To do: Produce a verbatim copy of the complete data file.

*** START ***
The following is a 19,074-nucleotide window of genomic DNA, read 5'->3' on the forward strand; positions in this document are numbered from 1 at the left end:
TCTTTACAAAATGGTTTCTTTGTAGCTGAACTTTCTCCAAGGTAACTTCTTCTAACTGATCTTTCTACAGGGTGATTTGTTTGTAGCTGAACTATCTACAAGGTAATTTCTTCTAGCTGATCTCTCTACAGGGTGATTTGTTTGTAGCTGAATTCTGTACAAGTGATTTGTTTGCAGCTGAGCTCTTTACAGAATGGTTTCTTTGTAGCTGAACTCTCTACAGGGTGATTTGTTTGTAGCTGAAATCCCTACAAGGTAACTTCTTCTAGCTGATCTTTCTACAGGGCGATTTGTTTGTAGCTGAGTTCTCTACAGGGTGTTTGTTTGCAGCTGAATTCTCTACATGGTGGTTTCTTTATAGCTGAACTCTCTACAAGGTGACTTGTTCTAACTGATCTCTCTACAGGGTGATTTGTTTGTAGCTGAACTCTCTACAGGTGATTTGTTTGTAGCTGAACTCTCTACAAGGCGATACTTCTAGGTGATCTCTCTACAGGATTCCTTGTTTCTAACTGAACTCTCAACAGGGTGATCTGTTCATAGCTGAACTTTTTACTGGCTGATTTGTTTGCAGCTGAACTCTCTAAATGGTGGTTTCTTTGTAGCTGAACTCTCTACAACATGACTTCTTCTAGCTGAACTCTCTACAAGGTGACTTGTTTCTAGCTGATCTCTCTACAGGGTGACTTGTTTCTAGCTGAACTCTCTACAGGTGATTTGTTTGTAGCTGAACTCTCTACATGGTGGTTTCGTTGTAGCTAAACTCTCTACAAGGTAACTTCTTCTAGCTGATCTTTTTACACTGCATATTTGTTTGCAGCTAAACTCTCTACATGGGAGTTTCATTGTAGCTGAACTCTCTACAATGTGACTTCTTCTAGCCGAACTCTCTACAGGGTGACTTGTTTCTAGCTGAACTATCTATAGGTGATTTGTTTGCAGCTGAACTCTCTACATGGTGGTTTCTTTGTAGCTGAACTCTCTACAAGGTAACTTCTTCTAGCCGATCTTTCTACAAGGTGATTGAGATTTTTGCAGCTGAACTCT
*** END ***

The following is a 19,074-nucleotide window of genomic DNA, read 5'->3' on the forward strand; positions in this document are numbered from 1 at the left end:
TCTTTACAAAATGGTTTCTTTGTAGCTGAACTTTCTCCAAGGTAACTTCTTCTAACTGATCTTTCTACAGGGTGATTTGTTTGTAGCTGAACTATCTACAAGGTAATTTCTTCTAGCTGATCTCTCTACAGGGTGATTTGTTTGTAGCTGAATTCTGTACAAGTGATTTGTTTGCAGCTGAGCTCTTTACAGAATGGTTTCTTTGTAGCTGAACTCTCTACAGGGTGATTTGTTTGTAGCTGAAATCCCTACAAGGTAACTTCTTCTAGCTGATCTTTCTACAGGGCGATTTGTTTGTAGCTGAGTTCTCTACAGGGTGTTTGTTTGCAGCTGAATTCTCTACATGGTGGTTTCTTTATAGCTGAACTCTCTACAAGGTGACTTGTTCTAACTGATCTCTCTACAGGGTGATTTGTTTGTAGCTGAACTCTCTACAGGTGATTTGTTTGTAGCTGAACTCTCTACAAGGCGATACTTCTAGGTGATCTCTCTACAGGATTCCTTGTTTCTAACTGAACTCTCAACAGGGTGATCTGTTCATAGCTGAACTTTTTACTGGCTGATTTGTTTGCAGCTGAACTCTCTAAATGGTGGTTTCTTTGTAGCTGAACTCTCTACAACATGACTTCTTCTAGCTGAACTCTCTACAAGGTGACTTGTTTCTAGCTGATCTCTCTACAGGGTGACTTGTTTCTAGCTGAACTCTCTACAGGTGATTTGTTTGTAGCTGAACTCTCTACATGGTGGTTTCGTTGTAGCTAAACTCTCTACAAGGTAACTTCTTCTAGCTGATCTTTTTACACTGCATATTTGTTTGCAGCTAAACTCTCTACATGGGAGTTTCATTGTAGCTGAACTCTCTACAATGTGACTTCTTCTAGCCGAACTCTCTACAGGGTGACTTGTTTCTAGCTGAACTATCTATAGGTGATTTGTTTGCAGCTGAACTCTCTACATGGTGGTTTCTTTGTAGCTGAACTCTCTACAAGGTAACTTCTTCTAGCCGATCTTTCTACAAGGTGATTGAGATTTTTGCAGCTGAACTCT